Here we describe a sustained cachexia phenotype in adult C57BL/6 mice (age 10–12 weeks) following per oral Toxoplasma infection. Toxoplasma cachexia is characterized by a loss of 20% in body mass, including fat and muscle, transient anorexia and an acute elevation in the hallmark cachexia cytokines IL-1, TNF and IL-6. To our knowledge, Toxoplasma infection is the first model to study sustained cachexia in mice that meets the modern, standard definition of cachexia put forth in 2008. This will be an important tool for future studies aimed at understanding the physiological and molecular mechanism of cachexia. It may even prove to be a model to test interventions that halt and potential reverse disease.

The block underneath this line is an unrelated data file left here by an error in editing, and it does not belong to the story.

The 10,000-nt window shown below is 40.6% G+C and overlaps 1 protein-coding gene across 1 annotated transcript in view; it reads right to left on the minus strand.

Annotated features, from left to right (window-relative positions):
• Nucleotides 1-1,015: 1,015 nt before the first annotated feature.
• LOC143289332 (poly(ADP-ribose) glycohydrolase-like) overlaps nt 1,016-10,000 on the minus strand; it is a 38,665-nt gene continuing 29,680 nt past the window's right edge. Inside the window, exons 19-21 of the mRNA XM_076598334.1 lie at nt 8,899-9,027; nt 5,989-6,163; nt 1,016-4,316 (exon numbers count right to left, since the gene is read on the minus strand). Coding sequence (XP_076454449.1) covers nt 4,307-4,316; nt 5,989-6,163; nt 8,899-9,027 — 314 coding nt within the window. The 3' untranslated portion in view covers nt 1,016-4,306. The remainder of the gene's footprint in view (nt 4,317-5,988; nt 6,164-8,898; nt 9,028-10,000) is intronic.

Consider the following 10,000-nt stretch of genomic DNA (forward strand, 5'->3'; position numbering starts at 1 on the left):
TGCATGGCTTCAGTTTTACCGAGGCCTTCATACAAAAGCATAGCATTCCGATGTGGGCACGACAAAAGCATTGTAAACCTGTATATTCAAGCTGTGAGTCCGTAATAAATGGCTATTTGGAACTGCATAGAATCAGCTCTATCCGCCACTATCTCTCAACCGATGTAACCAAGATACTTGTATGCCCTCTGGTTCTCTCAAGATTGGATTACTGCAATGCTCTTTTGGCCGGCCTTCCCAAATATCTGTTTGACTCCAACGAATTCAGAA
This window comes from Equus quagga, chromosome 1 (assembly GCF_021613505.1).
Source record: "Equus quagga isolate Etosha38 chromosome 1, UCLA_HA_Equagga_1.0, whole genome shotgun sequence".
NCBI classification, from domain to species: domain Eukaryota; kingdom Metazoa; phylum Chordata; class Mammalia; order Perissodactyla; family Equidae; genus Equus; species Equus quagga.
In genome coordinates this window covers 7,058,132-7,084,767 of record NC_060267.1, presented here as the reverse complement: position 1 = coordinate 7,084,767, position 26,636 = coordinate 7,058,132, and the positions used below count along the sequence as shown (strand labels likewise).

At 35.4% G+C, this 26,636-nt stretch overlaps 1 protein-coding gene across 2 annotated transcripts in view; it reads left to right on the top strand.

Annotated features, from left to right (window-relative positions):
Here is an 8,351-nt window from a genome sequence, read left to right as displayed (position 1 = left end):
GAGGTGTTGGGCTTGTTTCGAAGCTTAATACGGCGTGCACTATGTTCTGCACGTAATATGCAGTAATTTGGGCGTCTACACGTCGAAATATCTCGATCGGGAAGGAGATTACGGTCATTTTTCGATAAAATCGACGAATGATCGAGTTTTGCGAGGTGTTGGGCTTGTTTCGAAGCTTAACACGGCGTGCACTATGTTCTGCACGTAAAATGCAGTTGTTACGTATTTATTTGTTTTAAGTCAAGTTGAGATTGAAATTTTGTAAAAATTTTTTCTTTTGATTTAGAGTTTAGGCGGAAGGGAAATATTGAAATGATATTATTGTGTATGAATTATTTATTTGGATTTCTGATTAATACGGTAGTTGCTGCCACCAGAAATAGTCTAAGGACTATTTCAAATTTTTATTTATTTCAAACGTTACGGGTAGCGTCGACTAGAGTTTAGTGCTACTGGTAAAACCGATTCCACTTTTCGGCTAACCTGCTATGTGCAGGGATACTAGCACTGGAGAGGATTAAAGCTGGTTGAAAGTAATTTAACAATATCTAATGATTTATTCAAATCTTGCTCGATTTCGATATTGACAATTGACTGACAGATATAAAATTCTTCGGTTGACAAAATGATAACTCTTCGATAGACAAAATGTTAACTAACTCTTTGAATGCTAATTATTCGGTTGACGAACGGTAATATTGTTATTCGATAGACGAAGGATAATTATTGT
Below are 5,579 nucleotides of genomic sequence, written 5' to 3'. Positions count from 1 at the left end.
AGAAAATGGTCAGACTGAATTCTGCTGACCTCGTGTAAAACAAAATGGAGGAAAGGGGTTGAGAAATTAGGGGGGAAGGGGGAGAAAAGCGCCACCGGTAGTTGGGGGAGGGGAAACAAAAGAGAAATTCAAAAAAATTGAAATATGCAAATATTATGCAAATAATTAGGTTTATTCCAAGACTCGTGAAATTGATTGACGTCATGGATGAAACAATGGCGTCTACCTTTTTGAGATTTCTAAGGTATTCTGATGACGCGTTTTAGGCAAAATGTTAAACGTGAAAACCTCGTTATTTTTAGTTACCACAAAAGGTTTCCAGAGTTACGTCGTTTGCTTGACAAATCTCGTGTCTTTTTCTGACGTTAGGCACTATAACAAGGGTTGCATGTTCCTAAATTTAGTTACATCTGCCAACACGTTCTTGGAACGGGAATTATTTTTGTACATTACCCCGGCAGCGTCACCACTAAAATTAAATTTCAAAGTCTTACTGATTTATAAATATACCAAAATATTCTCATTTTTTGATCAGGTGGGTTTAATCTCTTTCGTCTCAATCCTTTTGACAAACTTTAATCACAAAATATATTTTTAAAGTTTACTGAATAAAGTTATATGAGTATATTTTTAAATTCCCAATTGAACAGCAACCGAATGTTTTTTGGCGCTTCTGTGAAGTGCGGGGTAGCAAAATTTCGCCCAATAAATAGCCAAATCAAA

Toxoplasma infection is well established to result in acute regional ileitis, however, a detailed analysis of how long intestinal inflammation is sustained or whether acute changes in commensal microbial communities are long lived has not been asked until now. Unexpectedly, we observed parasite signal in the same region of the distal jejunum throughout acute infection, suggesting that this is the major region of the small intestine supporting parasite replication. Perhaps more surprising, we found no evidence of sustained intestinal inflammation at 5wpi. In addition, the changes in fecal commensal communities observed in acute infection became more polarized in chronic infection rather than recovering as the intestinal barrier appeared to do. Importantly, the commensal communities of co-housed infected and uninfected mice both shifted by 5 weeks post inoculation. However, uninfected animals showed no signs of disease, suggesting that altered commensal microbiota alone is not sufficient to explain the sustained cachexia phenotype in infected animals.